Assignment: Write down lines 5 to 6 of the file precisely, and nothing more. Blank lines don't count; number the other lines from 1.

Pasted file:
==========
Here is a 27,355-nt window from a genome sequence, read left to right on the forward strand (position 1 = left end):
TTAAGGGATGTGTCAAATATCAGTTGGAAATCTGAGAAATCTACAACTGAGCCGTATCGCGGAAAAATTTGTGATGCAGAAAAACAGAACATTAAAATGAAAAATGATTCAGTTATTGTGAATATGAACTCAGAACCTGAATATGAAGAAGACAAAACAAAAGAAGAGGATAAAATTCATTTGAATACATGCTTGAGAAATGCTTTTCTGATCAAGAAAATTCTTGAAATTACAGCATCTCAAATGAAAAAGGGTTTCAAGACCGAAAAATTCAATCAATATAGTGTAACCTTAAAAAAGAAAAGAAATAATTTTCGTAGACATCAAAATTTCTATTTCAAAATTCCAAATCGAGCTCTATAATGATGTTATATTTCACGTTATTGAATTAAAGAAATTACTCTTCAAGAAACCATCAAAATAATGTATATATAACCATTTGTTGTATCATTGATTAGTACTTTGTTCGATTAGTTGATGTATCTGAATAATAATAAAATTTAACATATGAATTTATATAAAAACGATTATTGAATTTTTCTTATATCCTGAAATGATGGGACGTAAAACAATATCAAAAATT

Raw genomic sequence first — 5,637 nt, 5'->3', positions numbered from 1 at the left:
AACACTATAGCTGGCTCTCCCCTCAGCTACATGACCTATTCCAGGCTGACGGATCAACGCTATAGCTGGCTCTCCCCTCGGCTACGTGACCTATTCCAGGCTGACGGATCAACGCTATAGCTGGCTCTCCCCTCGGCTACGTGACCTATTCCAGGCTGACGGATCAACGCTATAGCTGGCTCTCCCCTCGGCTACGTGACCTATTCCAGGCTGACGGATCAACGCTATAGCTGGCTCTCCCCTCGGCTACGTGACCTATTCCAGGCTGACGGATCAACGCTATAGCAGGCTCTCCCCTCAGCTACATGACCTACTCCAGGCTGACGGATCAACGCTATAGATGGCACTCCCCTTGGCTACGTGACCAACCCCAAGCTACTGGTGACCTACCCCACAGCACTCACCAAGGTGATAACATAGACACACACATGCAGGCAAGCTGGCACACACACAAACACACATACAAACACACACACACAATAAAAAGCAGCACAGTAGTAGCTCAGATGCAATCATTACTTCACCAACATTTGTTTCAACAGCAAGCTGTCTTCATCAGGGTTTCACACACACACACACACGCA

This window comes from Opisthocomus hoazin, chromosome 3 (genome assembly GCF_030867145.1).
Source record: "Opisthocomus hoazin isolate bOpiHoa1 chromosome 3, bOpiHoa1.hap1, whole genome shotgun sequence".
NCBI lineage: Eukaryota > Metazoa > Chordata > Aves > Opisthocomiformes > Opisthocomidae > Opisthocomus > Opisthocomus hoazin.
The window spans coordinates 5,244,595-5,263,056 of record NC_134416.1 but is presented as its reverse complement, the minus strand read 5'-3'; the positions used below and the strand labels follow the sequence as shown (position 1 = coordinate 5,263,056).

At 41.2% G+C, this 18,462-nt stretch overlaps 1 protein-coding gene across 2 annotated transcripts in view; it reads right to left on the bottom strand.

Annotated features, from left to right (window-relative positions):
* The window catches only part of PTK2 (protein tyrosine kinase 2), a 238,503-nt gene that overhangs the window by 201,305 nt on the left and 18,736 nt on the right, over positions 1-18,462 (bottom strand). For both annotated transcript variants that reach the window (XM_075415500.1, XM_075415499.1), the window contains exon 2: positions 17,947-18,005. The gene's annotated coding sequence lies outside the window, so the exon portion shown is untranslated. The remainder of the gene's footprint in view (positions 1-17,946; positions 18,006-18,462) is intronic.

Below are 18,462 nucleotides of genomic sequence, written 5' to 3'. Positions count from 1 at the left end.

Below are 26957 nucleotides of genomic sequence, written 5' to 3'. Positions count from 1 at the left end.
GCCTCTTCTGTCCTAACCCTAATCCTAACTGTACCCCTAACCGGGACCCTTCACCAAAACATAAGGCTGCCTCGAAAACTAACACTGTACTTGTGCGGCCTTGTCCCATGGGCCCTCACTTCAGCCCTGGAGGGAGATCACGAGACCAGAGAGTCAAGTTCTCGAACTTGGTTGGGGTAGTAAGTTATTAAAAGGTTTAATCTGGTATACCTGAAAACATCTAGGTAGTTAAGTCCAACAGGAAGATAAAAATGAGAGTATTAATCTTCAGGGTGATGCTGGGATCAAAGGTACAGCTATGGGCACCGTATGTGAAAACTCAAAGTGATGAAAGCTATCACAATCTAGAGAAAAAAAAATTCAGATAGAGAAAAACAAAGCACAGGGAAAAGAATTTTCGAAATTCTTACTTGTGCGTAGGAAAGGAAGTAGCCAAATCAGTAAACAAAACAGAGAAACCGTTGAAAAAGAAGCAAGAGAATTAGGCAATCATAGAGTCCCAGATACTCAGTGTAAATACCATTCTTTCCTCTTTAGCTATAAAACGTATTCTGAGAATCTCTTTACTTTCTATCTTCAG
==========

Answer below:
This window comes from Opisthocomus hoazin, chromosome 3 (genome assembly GCF_030867145.1).
Source record: "Opisthocomus hoazin isolate bOpiHoa1 chromosome 3, bOpiHoa1.hap1, whole genome shotgun sequence".